Live Review

Glastonbury Festival, Friday 27th June 2009

A little rain does nothing to stop the festival’s spirit.

We did the hokey cokey welly dance - will it rain? Will we have second year with the sun? - luckily for us, we Brits are pessimists, so having taken ours anyway we came up trumps as the heavens decided to open on day one.

But a little rain does nothing to stop the spirit of the fest, nor did it deter East 17 from managing to get some thousands of those huddled in the Dance East tent jumping, like giddy teens to the strains of ‘Alright’. The rather naff backing track aside, theirs was a performance of old favourites, kicking off a festival of many backwards looking and smiling moments of nostalgia.

To shake off that first night’s worth of hangover, and even more so the unbelievable truth that is the demise of one of this century’s most unmistakable, colourful and curious legends; where better than the Dance Lounge or perhaps with Paul Woolford? Skream remixed into Flat Eric just about does the trick (more of which later), before we’re ready for sterner stuff in the form of Fucked Up, and they certainly don’t disappoint; as if a man called Pink Eyes raging around the front row could.

The funky house comes from Dance West laden with the falsetto charms of Alexis Taylor, albeit in the form of vinyl being spun by bandmate Joe Goddard. While on the Other Stage, The Maccabees are a lot heartier with crunchy guitars displaying the depths of the new album in both ‘No Kind Words’ (mid-afternoon pogo time) and ‘Can You Give It’ (pick-me-up drumming). The boys ooze humility and excitement, with nerves only marginally evident in Orlando Weeks’ sly beam of a mouth. The cloud has, for now, made way for some odious melodies and first album sing-alongs.

Which special guest to put between a chirpy piano twinkling pop mistress (Regina Spektor) and beardy folkies (Fleet Foxes)? Why N.E.R.D of course! And, although 20 minutes postponed for some mic issues, they bring the hop back to hipsters with storming versions of ‘Rock Star (Poser)’ and ‘Lap Dance’ – although the jollity that ensues is cut short when ‘Everyone Nose’ is plucked from the amps mid-chorus for over-running. Of course the bashful Pharrel Williams takes it well… a few profanities go amiss without a mic, the sound guy is likely shot and something tells us he won’t be rushing back to Pilton any time soon.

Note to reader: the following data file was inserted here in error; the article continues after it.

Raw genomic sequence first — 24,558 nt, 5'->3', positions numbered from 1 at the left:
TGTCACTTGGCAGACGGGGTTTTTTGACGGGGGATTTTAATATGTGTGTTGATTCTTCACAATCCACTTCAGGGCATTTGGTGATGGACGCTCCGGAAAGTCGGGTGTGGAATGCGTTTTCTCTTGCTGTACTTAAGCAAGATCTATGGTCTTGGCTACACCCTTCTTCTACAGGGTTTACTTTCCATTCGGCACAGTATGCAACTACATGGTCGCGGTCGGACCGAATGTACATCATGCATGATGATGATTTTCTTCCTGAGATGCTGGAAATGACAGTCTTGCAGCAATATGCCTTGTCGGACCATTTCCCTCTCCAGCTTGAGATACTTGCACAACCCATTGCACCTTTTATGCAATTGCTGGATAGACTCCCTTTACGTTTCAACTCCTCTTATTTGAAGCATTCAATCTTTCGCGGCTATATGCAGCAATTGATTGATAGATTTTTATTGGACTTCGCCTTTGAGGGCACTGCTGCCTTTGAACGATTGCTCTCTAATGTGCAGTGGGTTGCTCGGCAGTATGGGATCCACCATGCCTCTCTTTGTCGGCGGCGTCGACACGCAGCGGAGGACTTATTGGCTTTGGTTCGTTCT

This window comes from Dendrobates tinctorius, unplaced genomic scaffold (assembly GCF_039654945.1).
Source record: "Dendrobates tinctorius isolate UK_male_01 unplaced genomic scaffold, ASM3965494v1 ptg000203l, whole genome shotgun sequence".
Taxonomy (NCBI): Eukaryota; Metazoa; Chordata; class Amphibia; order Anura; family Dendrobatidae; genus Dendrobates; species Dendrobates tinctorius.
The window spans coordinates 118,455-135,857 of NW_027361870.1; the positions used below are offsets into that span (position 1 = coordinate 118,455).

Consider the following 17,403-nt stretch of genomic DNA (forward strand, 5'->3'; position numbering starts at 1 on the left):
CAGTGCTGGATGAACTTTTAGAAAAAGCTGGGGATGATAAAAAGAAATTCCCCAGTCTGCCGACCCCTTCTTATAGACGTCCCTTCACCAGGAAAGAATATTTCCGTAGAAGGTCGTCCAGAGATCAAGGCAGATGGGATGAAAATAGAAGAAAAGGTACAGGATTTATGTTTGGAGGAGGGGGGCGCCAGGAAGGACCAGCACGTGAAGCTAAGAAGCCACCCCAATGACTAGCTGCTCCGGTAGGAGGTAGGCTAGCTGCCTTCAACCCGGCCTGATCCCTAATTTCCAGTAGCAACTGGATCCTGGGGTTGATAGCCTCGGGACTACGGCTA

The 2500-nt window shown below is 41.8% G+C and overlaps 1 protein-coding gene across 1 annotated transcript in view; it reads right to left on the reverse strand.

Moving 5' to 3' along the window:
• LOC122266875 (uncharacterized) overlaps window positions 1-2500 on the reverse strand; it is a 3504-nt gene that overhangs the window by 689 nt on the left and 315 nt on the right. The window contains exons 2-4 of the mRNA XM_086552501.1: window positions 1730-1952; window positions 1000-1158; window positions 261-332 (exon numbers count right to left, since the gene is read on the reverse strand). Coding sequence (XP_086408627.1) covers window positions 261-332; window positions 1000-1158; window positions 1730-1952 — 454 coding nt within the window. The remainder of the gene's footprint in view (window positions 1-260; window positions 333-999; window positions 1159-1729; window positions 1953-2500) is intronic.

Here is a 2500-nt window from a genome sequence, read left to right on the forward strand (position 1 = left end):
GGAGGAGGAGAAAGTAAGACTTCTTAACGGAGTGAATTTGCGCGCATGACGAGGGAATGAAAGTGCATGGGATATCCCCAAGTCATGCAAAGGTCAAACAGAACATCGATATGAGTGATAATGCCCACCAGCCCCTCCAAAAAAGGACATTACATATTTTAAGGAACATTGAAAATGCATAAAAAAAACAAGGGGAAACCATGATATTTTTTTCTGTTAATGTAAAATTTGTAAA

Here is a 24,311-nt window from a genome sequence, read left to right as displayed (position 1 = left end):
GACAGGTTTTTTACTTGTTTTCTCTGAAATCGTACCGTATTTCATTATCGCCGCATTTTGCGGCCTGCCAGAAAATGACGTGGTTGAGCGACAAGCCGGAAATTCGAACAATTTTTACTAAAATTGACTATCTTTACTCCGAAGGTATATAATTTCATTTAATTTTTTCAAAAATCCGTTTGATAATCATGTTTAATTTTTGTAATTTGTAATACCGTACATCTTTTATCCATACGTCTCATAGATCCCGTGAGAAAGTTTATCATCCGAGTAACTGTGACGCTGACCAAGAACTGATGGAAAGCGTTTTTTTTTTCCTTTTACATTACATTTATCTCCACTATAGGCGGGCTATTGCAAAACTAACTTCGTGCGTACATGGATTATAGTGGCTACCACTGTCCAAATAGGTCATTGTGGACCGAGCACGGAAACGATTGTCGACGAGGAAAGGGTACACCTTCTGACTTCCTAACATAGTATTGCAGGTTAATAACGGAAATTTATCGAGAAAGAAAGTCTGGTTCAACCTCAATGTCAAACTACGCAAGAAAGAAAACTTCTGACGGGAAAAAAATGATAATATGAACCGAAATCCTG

Onwards and invariably upwards, dub is the dance du jour, one we dare not shy away from and as satisfying subwoofer beckons us back to the Dance Village for Skream and Benga. Rammed to the rafters in this sweaty plastic bubble, ‘Night’ sounds like the warped voice of the almighty, whereas ‘Major Lazer’ and ‘In For The Kill’ remixes witness a mass of rude boys and La Roux’s bouncing their heads and arms in unison. While we peel (literally) ourselves away from the mass of bodies, Friendly Fires are no doubt limbering up for the gig of their career so far.

Thumb prints are apparently saving Africa, recycling your rubbish is saving water and a very eager fluorescent clad man is handing out flyers about Guildfest. But at this moment Ed MacFarlane is the centre of attention. Springing into life, ‘Lovesick’ marks the start of the most audacious moves their frontman has made to date – his pelvis is practically poking the front row in the eyes left then right all the way to ‘Strobe’. The forthcoming single ‘Kiss Of Life’ takes the samba rhythms of their debut and folds them into streamers of melody making peaks and troughs of pitch. Despite not being committed to memory, the new track channels the carnival groove of Jack’s drum, and the skating ease of Ed’s voice. From the relative obscurity of their 2008 John Peel appearance to the strides taken over tours towards this mass of harmonies and partying limbs during ‘Paris’ and ‘All I Need’, Friendly Fires have at last found their home.

And from new we venture to ‘old’; after all, it’s taken The Specials 28 years to play Glastonbury, and it doesn’t feel a moment too soon. Dedicating ‘Message to You, Rudi’ to the BNP, it seems the jollity of the brass can’t hide how little we have moved on from their heyday and ‘Ghost Town’ sounds more potent than ever. For some more beats, rhymes and real life, The Streets can only be the next logical progression. Their version of ‘Billie Jean’ gets the woops it deserves, not only for its homage paying but for getting pitch perfect and funky to boot.

The weekend boasts a minimum of three sites for mind melting: the first being Erol Alkan’s ear bending centre of gravity meddling set to close Dance West’s Friday schedule. Somewhat the connoisseur of all things electro, but not quite as bewildering as Animal Collective’s Park Stage Friday finale – layers of unfathomable melody and tweaked bleeps combine with lights and lights and lights, to dreamy effect. ‘My Girls’ is, of course, its effervescent self but it’s ‘Summertime Clothes’ that proves the favourite of the night, with the most beats per minute physically and aurally.

To be continued…

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